A Novel Context for Bird Song: Predator Calls Prompt Male Singing in the Kleptogamous Superb Fairy-wren, Malurus cyaneus

Authors

  • Naomi E. Langmore,

    Corresponding author
    1. Evolutionary Ecology Group, Division of Botany and Zoology, Australian National University, Canberra
    Search for more papers by this author
    • 3

      Langmore, N. E. & Mulder, R. A. 1992: A novel context for bird song: predator calls prompt male singing in the kleptogamous superb fairy-wren, Malurus cyaneus. Ethology 90, 143–153.

  • Raoul A. Mulder

    1. Evolutionary Ecology Group, Division of Botany and Zoology, Australian National University, Canberra
    Search for more papers by this author
    • 3

      Langmore, N. E. & Mulder, R. A. 1992: A novel context for bird song: predator calls prompt male singing in the kleptogamous superb fairy-wren, Malurus cyaneus. Ethology 90, 143–153.


Department of Zoology, University of Cambridge, Cambridge CB2 3EJ, U.K.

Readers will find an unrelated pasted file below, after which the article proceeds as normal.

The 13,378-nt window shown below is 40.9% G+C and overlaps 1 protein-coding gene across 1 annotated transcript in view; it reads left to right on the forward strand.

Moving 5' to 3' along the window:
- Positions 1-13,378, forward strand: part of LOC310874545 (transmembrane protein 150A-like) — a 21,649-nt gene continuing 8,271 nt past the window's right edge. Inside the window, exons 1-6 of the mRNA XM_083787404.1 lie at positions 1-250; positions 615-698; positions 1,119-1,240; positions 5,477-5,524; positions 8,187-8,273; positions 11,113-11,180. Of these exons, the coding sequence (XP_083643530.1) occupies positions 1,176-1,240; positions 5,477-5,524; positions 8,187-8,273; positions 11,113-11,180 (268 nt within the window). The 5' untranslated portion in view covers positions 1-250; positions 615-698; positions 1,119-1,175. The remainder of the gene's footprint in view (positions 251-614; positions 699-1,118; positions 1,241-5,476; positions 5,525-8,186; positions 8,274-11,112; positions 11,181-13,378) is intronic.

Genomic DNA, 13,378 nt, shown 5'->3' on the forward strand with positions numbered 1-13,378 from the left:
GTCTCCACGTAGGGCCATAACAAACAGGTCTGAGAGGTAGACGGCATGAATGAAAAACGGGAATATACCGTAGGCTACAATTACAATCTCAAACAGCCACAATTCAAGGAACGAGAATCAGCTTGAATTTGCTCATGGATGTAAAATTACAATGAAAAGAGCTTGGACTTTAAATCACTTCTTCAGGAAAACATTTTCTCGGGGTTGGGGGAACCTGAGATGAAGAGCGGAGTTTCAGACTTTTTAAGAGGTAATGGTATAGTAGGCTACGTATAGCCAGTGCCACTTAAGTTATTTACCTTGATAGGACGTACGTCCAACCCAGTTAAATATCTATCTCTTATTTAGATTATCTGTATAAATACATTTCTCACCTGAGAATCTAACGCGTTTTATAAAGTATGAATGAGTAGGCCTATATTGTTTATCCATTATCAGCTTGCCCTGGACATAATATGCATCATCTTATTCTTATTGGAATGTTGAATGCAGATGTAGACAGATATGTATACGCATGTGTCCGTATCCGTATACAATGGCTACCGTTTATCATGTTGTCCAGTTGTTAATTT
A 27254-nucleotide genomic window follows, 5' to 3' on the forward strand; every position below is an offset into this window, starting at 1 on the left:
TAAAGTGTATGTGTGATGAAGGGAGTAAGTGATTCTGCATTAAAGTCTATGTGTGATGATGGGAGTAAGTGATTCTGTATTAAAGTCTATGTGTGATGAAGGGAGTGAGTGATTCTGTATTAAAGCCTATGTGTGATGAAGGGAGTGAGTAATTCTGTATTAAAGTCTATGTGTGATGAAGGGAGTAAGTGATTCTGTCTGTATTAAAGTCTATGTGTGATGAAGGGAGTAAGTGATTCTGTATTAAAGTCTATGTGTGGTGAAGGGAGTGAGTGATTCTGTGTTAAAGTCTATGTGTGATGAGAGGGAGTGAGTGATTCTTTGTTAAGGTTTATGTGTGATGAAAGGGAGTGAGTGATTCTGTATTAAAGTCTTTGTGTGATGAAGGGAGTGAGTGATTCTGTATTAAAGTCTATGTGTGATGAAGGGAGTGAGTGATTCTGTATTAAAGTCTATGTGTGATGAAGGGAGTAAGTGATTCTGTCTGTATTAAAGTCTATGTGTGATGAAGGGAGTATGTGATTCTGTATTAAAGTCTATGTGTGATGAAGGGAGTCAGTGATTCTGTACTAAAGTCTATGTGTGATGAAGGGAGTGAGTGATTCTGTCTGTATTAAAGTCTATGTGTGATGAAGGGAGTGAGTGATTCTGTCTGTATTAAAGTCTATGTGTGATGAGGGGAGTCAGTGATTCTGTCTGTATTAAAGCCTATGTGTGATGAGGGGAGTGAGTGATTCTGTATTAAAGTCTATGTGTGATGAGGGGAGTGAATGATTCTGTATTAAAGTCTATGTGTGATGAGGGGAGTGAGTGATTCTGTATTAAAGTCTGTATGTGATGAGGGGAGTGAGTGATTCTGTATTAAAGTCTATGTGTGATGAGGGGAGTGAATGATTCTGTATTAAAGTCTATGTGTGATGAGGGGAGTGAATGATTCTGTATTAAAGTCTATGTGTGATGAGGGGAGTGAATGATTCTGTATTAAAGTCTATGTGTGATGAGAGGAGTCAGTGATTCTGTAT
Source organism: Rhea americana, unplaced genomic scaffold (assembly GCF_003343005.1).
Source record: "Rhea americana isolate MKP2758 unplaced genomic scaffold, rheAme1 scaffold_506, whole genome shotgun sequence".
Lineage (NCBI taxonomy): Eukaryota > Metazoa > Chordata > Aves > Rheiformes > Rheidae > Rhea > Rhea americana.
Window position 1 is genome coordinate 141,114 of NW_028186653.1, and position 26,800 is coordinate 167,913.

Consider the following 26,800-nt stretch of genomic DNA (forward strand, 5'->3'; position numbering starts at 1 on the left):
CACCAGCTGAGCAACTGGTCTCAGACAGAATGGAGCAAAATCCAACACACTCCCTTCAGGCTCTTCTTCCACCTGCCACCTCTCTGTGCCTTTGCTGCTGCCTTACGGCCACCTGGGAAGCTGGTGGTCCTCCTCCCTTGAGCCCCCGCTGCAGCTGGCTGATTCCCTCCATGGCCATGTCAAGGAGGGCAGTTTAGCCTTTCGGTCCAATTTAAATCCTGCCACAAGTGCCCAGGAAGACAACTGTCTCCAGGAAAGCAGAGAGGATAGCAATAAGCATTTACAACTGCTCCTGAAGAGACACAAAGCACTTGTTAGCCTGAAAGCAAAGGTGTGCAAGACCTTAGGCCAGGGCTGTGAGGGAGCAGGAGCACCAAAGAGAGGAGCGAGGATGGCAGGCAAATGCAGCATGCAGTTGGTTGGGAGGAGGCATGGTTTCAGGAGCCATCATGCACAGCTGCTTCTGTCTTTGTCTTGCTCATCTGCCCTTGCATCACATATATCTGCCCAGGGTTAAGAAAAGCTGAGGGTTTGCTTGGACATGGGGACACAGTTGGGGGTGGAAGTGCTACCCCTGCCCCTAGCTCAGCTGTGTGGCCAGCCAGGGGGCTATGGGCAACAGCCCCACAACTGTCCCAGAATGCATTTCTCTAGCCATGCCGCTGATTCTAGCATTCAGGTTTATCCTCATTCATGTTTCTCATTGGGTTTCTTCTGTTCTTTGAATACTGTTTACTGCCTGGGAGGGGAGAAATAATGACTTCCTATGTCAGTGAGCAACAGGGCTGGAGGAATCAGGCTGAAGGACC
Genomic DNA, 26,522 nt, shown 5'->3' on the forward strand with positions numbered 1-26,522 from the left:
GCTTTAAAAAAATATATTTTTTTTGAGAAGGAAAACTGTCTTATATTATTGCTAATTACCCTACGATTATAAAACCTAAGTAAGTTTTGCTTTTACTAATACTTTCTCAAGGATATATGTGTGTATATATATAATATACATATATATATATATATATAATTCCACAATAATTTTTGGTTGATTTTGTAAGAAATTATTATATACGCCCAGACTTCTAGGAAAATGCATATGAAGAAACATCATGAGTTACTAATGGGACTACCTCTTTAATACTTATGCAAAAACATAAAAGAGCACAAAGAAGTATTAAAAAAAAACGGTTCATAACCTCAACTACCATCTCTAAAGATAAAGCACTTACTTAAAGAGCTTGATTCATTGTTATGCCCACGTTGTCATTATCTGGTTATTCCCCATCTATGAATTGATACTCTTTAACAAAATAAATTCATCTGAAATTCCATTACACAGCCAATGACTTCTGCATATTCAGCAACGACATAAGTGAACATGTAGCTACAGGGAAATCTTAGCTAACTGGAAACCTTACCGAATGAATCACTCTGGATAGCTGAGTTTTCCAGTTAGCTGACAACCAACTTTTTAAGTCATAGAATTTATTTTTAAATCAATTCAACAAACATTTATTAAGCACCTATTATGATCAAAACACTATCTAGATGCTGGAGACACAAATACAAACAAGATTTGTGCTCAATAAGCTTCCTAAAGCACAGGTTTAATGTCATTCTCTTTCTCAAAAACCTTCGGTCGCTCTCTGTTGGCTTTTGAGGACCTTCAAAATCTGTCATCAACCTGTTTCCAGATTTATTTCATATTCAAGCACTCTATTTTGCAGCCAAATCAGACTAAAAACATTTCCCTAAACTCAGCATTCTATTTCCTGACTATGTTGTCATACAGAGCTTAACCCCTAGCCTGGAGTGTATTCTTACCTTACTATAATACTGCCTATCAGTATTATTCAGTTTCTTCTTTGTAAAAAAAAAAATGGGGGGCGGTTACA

Abstract

The cooperatively breeding superb fairy-wren, Malurus cyaneus, sings two types of song; a variable, complex song sung by both sexes, and a relatively invariant, stereotyped song sung only by males. Field observations and playback experiments revealed that the male song could be triggered by a variety of loud avian and non-avian vocalizations, but was triggered most frequently by the calls of predators or potential predators. The male song is sung both within the territory and in winter feeding flocks outside the territory. Acoustic properties of the song suggest that it is a long-range signal. A possible explanation for this unusual phenomenon is that the male song has evolved through sexual selection as an honest signal to females of male quality, for the purpose of obtaining extra-pair copulations.

Ancillary